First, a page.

A lifetime of service: Kevin Black wins award for 21 years as superintendent of Prairie View Golf Links

WORTHINGTON -- Prairie View Golf Links superintendent Kevin Black was given the Lifetime Award during a convention in Sioux Falls, S.D., for his dedication to the industry, concluding his long career.

2377658+Kevin Black WEB.jpg
Kevin Black won an award for his 21 years of service. Tim Middagh/Daily Globe

WORTHINGTON - Prairie View Golf Links superintendent Kevin Black was given the Lifetime Award during a convention in Sioux Falls, S.D., for his dedication to the industry, concluding his long career. 

Black was given the award at the Golf Course Superintendent Association of South Dakota’s Annual Turf Conference on March 1 for his 21-year tenure at Prairie View. Black was previously a superintendent for the Municipal Golf Course in Spencer, Iowa, for nearly 15 years.
He was nominated by Adrian Country Club Superintendent Dave Wempen and Worthington Country Club Superintendent Bob Wethor.
“I wasn’t even paying attention and then I heard Bob call out my name and then I started paying attention,” Black said, chuckling. “I am extremely honored to be recognized by my peers.”
“Kevin has always been a great colleague. We always bounce ideas off each other and we have always helped each other,” Wethor said. “He is a great guy, and he really deserved the award.”
Black’s wife, Jennifer Black, told him she was attending a party that night so she could make a surprise appearance at the conference. She was informed prior to the event of her husband’s achievement by Wempen and planned to make the night extra special for him.

“It was an emotional night for me,” she said. “He has been working at golf courses for over 30 years, and this is his last year. He would have continued to work as a superintendent if Prairie View didn’t close. It was kind of sentimental.”
While he was a superintendent, Black received Audubon certification. The Audubon Cooperative Sanctuary Program for Golf teaches students how to minimize potentially harmful practices in maintaining a golf course to protect wildlife.
“He’s very aware what his role is in protecting the land,” Jennifer said. “I’m very proud of everything he has accomplished.”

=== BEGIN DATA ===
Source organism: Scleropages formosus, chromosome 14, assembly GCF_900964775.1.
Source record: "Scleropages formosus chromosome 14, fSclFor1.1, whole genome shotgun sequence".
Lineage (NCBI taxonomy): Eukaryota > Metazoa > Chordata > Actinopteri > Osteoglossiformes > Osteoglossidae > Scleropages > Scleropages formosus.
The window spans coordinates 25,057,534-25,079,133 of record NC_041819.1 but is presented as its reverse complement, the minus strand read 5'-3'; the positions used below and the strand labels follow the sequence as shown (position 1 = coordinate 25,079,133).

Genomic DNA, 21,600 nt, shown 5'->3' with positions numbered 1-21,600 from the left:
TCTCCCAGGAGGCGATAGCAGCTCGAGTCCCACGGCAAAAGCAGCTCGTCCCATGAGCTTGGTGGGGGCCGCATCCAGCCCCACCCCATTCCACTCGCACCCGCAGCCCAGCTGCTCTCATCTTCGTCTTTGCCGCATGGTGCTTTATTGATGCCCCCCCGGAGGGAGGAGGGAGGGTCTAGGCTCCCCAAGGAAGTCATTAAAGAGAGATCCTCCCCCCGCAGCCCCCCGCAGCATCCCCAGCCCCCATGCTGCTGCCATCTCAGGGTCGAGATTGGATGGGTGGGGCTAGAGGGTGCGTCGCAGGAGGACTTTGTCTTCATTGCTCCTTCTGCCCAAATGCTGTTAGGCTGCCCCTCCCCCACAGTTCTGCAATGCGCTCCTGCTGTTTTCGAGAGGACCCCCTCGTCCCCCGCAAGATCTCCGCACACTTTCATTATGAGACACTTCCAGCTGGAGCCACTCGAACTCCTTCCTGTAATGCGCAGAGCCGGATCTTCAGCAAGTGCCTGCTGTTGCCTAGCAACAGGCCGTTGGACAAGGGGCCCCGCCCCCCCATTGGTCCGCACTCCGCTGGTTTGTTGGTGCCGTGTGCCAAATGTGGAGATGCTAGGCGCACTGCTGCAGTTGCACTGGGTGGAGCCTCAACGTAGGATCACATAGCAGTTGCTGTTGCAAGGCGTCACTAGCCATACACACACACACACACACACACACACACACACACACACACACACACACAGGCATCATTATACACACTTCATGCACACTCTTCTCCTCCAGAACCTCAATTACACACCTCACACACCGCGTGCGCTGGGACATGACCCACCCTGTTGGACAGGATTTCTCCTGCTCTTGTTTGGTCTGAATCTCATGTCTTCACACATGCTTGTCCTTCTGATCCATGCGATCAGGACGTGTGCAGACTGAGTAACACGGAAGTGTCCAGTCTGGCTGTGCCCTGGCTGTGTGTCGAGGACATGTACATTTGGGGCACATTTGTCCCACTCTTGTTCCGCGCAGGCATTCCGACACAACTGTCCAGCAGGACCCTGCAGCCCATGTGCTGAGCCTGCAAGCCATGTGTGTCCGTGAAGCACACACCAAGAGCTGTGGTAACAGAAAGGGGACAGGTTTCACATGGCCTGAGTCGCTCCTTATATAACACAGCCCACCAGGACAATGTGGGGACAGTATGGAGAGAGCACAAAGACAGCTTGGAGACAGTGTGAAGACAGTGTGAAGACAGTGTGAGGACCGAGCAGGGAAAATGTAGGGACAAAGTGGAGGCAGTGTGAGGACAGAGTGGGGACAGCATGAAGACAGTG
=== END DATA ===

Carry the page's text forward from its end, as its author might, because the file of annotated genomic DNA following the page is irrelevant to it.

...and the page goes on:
While Black still works for Prairie View, he hasn’t been performing his usual duties of late. Instead of spotting signs of fungus growth and pests and watering and mowing the turf, he is helping decommission the course and prepare things on the property from sod to irrigation equipment to be sold.
“It’s a thought I’m still getting used to,” he said. “You know, you get attached to something after caring for it for 21 years.”
Black learned how to golf when he was 10 years old and later taught all three of his children how to play.
“When you’re married to a superintendent, your whole life revolves around the golf course and what season it is,” Jennifer said. “The entire Black family will miss golf being a part of our daily lives.”
“The industry takes a hit when you lose someone with that type of experience,” said Richard Wit, the executive director of the Golf Course Superintendent Association of South Dakota.
“Several years ago, one of our meetings was in Worthington,” he added. “We played there, and it was in great shape.”
Black said after his final year at Prairie View is complete, he intends to explore a different career away from golf courses.
“I moved here to work on a golf course,” Black said. “I’ve enjoyed working in Worthington. I will value all the friendships I’ve made through Prairie Golf for all of time.”
“He had an impeccable reputation as a superintendent, and I think that is evident by him having received the award,” said Worthington City Administrator Steve Robinson.
“He will be missed in the golf course industry for sure,” Wit said.

What To Read Next
The North Dakota Highway Patrol investigated the Wednesday, Jan. 25, crash.
Fundraising is underway to move the giant ball of twine from the Highland, Wisconsin, home of creator James Frank Kotera, who died last month at age 75, 44 years after starting the big ball.
“We see that when things happen in the coastal areas, a few years later, they start trending toward the Midwest,” said Rep. Ben Krohmer, serving his first term in the House.
“This is sensationalism at its finest, and it does not deserve to be heard in our state capitol,” Rep. Erin Healy, a Democrat and one of 10 votes against the bill in the 70-person chamber, said.